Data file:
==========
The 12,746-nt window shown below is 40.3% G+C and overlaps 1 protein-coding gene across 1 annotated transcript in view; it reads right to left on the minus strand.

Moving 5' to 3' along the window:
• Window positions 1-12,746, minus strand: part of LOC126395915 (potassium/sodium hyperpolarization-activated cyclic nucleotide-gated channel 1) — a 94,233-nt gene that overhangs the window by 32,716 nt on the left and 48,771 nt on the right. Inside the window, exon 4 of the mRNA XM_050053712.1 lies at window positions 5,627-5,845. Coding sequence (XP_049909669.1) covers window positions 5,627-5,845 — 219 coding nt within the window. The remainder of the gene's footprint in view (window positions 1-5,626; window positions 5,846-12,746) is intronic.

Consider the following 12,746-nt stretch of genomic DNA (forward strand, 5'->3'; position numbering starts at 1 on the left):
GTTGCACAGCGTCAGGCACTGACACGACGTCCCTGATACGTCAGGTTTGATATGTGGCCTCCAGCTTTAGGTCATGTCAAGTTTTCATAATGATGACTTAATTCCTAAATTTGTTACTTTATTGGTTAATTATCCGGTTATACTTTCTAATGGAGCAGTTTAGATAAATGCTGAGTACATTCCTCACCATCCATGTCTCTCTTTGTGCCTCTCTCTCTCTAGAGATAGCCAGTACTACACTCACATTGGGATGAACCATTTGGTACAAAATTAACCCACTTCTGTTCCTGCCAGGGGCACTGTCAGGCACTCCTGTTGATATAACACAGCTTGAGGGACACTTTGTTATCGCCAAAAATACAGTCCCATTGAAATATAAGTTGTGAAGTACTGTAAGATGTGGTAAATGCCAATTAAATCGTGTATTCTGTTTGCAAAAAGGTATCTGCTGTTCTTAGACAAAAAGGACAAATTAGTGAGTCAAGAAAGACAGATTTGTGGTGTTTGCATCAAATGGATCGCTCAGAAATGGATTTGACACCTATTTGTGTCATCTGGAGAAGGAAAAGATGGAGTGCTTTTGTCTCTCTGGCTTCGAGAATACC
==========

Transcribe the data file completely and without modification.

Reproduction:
The 12,746-nt window shown below is 40.3% G+C and overlaps 1 protein-coding gene across 1 annotated transcript in view; it reads right to left on the minus strand.

Moving 5' to 3' along the window:
• Window positions 1-12,746, minus strand: part of LOC126395915 (potassium/sodium hyperpolarization-activated cyclic nucleotide-gated channel 1) — a 94,233-nt gene that overhangs the window by 32,716 nt on the left and 48,771 nt on the right. Inside the window, exon 4 of the mRNA XM_050053712.1 lies at window positions 5,627-5,845. Coding sequence (XP_049909669.1) covers window positions 5,627-5,845 — 219 coding nt within the window. The remainder of the gene's footprint in view (window positions 1-5,626; window positions 5,846-12,746) is intronic.

Consider the following 12,746-nt stretch of genomic DNA (forward strand, 5'->3'; position numbering starts at 1 on the left):
GTTGCACAGCGTCAGGCACTGACACGACGTCCCTGATACGTCAGGTTTGATATGTGGCCTCCAGCTTTAGGTCATGTCAAGTTTTCATAATGATGACTTAATTCCTAAATTTGTTACTTTATTGGTTAATTATCCGGTTATACTTTCTAATGGAGCAGTTTAGATAAATGCTGAGTACATTCCTCACCATCCATGTCTCTCTTTGTGCCTCTCTCTCTCTAGAGATAGCCAGTACTACACTCACATTGGGATGAACCATTTGGTACAAAATTAACCCACTTCTGTTCCTGCCAGGGGCACTGTCAGGCACTCCTGTTGATATAACACAGCTTGAGGGACACTTTGTTATCGCCAAAAATACAGTCCCATTGAAATATAAGTTGTGAAGTACTGTAAGATGTGGTAAATGCCAATTAAATCGTGTATTCTGTTTGCAAAAAGGTATCTGCTGTTCTTAGACAAAAAGGACAAATTAGTGAGTCAAGAAAGACAGATTTGTGGTGTTTGCATCAAATGGATCGCTCAGAAATGGATTTGACACCTATTTGTGTCATCTGGAGAAGGAAAAGATGGAGTGCTTTTGTCTCTCTGGCTTCGAGAATACC